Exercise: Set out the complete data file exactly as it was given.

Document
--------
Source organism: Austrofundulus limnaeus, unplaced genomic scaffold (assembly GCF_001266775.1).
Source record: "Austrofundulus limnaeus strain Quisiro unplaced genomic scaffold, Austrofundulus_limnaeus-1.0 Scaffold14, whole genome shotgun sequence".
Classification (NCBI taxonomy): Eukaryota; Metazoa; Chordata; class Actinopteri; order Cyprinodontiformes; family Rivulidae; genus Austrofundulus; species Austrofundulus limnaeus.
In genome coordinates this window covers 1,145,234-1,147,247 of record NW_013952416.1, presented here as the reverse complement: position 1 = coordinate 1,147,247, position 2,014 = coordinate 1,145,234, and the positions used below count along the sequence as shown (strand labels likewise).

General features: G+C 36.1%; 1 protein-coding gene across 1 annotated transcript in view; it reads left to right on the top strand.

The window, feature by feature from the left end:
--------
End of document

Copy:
Source organism: Austrofundulus limnaeus, unplaced genomic scaffold (assembly GCF_001266775.1).
Source record: "Austrofundulus limnaeus strain Quisiro unplaced genomic scaffold, Austrofundulus_limnaeus-1.0 Scaffold14, whole genome shotgun sequence".
Classification (NCBI taxonomy): Eukaryota; Metazoa; Chordata; class Actinopteri; order Cyprinodontiformes; family Rivulidae; genus Austrofundulus; species Austrofundulus limnaeus.
In genome coordinates this window covers 1,145,234-1,147,247 of record NW_013952416.1, presented here as the reverse complement: position 1 = coordinate 1,147,247, position 2,014 = coordinate 1,145,234, and the positions used below count along the sequence as shown (strand labels likewise).

General features: G+C 36.1%; 1 protein-coding gene across 1 annotated transcript in view; it reads left to right on the top strand.

The window, feature by feature from the left end: